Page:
No, 150,000 Antarctic penguins did not die because of global warming

You may have seen this article in the Guardian a few days ago reporting that 150,000 Antarctic penguins died because they had been trapped by a gigantic iceberg and were forced to walk 60 km to their feeding ground.

The article was based on an academic paper in the journal Antarctic Science.

As it turns out, the paper did not say that 150,000 penguins had died. In fact, most of the Guardian article based on the paper is false.

Daily Beast:

Major news outlets ran with a widely mischaracterized study from Australian and New Zealand researchers in Commonwealth Bay, Antarctica, saying enough penguins to fill three Yankee Stadiums had been trapped by an iceberg and, unable to fend for themselves, died.

The Guardian issued a death notice, saying “150,000 Penguins Die After Giant Iceberg Renders Colony Landlocked.” Other news sources issuing death certificates included theDaily MailThe Telegraph, and CNN.

Bit of a problem: The research paper doesn’t—and never did—say that. Some penguins may have died, because penguins aren’t immortal. Others probably just moved.

“Maybe these birds moved. Maybe they died. There’s multiple scenarios that could’ve happened here,” Dr. Michelle LaRue, a research ecologist at the University of Minnesota, told The Daily Beast. “But nowhere in the paper said there was death and destruction.”

LaRue would know. She did the initial census on the Adelie penguins two years prior to the study done by University of New South Wales researchers that came out early this month.

“I doubt [widespread death and destruction], and the reason I doubt that is that the behavior of Adelie penguins has already been observed in similar circumstances,” she said.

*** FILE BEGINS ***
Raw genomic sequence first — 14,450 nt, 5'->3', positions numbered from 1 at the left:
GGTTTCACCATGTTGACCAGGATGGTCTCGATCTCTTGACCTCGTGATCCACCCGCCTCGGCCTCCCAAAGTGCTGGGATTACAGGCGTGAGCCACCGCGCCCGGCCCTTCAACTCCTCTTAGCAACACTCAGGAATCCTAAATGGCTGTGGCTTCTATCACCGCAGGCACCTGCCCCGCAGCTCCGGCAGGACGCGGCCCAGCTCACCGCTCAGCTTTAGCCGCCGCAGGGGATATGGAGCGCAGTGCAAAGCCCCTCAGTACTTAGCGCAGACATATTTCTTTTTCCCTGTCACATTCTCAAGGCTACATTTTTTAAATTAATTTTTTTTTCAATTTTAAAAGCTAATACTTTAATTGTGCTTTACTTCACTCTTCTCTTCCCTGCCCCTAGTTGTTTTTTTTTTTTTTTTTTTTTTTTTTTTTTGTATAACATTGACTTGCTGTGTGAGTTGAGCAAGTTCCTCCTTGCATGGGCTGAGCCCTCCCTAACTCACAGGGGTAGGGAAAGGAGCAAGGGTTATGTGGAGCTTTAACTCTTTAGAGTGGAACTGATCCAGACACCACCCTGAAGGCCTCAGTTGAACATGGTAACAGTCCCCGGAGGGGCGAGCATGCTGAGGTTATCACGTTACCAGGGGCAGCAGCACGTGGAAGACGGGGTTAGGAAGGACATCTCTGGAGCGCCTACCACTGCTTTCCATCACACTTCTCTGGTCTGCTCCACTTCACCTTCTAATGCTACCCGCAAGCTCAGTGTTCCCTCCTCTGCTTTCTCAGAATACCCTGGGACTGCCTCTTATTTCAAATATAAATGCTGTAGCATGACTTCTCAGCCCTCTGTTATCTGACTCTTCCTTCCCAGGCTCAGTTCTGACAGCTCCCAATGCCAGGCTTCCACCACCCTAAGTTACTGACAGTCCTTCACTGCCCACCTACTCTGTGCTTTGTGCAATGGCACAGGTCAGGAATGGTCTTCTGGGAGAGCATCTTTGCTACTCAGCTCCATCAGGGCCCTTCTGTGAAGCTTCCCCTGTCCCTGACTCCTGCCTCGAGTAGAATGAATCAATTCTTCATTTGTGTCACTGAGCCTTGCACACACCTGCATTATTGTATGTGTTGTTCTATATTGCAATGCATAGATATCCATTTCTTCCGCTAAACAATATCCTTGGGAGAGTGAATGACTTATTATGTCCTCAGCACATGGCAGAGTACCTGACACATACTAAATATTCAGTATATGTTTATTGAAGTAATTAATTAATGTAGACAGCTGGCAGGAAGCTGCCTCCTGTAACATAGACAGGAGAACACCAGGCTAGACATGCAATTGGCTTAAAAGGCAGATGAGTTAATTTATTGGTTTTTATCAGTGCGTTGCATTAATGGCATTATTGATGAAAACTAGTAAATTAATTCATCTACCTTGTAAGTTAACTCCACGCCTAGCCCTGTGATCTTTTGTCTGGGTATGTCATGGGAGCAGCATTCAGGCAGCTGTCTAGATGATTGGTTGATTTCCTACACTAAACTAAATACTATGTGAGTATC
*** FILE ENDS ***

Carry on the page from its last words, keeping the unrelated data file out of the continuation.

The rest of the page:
Their migratory patterns were recorded in 2001m after the Iceberg B-15 caused them to move, she said.

“It caused them to move a lot more than they normally do. There’s no reason to believe a colony in a similar situation didn’t do the same thing,” she said. “It’s not as fun to report and I get that. At the same time, [the initial reports are] inaccurate. There wasn’t anything in the paper saying these animals died.”

LaRue made the rounds midweek to gently nudge some news outlets closer to reality, and then headlines appeared that made it seem like the 150,000 penguins had been hiding under rubble the whole time and there was a brand new development, or that the penguins had come back from the dead. (“Adélie Penguins May Have Survived Iceberg Grounding In Antarctica,” wrote Nature World News.)

The only thing The Daily Beast can confirm is that there are no zombie penguins, just zombie reporters.

We’ll know eventually from satellite photos just how dead the penguins are, but LaRue wants to make two things clear:

The research paper never killed—or unkilled—a Tallahassee-size pride of penguins.

Even if it did, the rush to link the so-called kill-off to climate change—which outlets then did—is equally nuts.

And global warming hysterics wonder why there are skeptics?

The Guardian is the pre-eminent booster of catastrophic climate change in Great Britain and probably Europe.  From its standpoint, it obviously followed the first rule of agenda journalism: if it's too good to be true, run the story anyway.